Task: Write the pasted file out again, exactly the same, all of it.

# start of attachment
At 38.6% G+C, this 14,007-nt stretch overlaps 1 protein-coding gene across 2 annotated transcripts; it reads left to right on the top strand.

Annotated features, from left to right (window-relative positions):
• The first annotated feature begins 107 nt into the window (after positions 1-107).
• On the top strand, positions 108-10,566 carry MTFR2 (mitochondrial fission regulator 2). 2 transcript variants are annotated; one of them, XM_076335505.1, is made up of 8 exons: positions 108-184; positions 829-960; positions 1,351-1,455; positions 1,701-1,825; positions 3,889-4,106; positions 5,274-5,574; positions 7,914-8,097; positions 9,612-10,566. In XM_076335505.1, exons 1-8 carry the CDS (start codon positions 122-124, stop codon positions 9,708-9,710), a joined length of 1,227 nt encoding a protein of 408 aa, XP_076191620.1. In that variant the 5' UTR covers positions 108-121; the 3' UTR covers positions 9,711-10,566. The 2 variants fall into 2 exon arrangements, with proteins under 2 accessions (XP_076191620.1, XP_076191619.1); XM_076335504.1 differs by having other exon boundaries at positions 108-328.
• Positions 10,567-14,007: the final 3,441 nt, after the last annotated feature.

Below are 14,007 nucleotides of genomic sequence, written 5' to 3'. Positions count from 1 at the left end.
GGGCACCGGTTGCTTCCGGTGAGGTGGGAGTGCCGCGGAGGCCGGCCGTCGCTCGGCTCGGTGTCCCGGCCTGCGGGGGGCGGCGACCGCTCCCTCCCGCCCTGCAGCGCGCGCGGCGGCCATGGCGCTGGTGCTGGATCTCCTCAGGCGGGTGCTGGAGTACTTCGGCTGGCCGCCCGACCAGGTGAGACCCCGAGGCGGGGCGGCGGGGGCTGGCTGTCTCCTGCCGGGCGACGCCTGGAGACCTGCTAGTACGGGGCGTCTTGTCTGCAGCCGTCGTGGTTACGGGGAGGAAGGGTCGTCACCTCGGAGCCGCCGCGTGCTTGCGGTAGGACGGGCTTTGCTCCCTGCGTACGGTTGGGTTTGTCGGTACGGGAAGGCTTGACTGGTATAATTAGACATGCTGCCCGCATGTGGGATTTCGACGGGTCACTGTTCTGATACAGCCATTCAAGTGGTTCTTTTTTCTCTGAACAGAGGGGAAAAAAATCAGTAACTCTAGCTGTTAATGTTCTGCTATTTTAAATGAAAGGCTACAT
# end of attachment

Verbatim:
At 38.6% G+C, this 14,007-nt stretch overlaps 1 protein-coding gene across 2 annotated transcripts; it reads left to right on the top strand.

Annotated features, from left to right (window-relative positions):
• The first annotated feature begins 107 nt into the window (after positions 1-107).
• On the top strand, positions 108-10,566 carry MTFR2 (mitochondrial fission regulator 2). 2 transcript variants are annotated; one of them, XM_076335505.1, is made up of 8 exons: positions 108-184; positions 829-960; positions 1,351-1,455; positions 1,701-1,825; positions 3,889-4,106; positions 5,274-5,574; positions 7,914-8,097; positions 9,612-10,566. In XM_076335505.1, exons 1-8 carry the CDS (start codon positions 122-124, stop codon positions 9,708-9,710), a joined length of 1,227 nt encoding a protein of 408 aa, XP_076191620.1. In that variant the 5' UTR covers positions 108-121; the 3' UTR covers positions 9,711-10,566. The 2 variants fall into 2 exon arrangements, with proteins under 2 accessions (XP_076191620.1, XP_076191619.1); XM_076335504.1 differs by having other exon boundaries at positions 108-328.
• Positions 10,567-14,007: the final 3,441 nt, after the last annotated feature.

Below are 14,007 nucleotides of genomic sequence, written 5' to 3'. Positions count from 1 at the left end.
GGGCACCGGTTGCTTCCGGTGAGGTGGGAGTGCCGCGGAGGCCGGCCGTCGCTCGGCTCGGTGTCCCGGCCTGCGGGGGGCGGCGACCGCTCCCTCCCGCCCTGCAGCGCGCGCGGCGGCCATGGCGCTGGTGCTGGATCTCCTCAGGCGGGTGCTGGAGTACTTCGGCTGGCCGCCCGACCAGGTGAGACCCCGAGGCGGGGCGGCGGGGGCTGGCTGTCTCCTGCCGGGCGACGCCTGGAGACCTGCTAGTACGGGGCGTCTTGTCTGCAGCCGTCGTGGTTACGGGGAGGAAGGGTCGTCACCTCGGAGCCGCCGCGTGCTTGCGGTAGGACGGGCTTTGCTCCCTGCGTACGGTTGGGTTTGTCGGTACGGGAAGGCTTGACTGGTATAATTAGACATGCTGCCCGCATGTGGGATTTCGACGGGTCACTGTTCTGATACAGCCATTCAAGTGGTTCTTTTTTCTCTGAACAGAGGGGAAAAAAATCAGTAACTCTAGCTGTTAATGTTCTGCTATTTTAAATGAAAGGCTACAT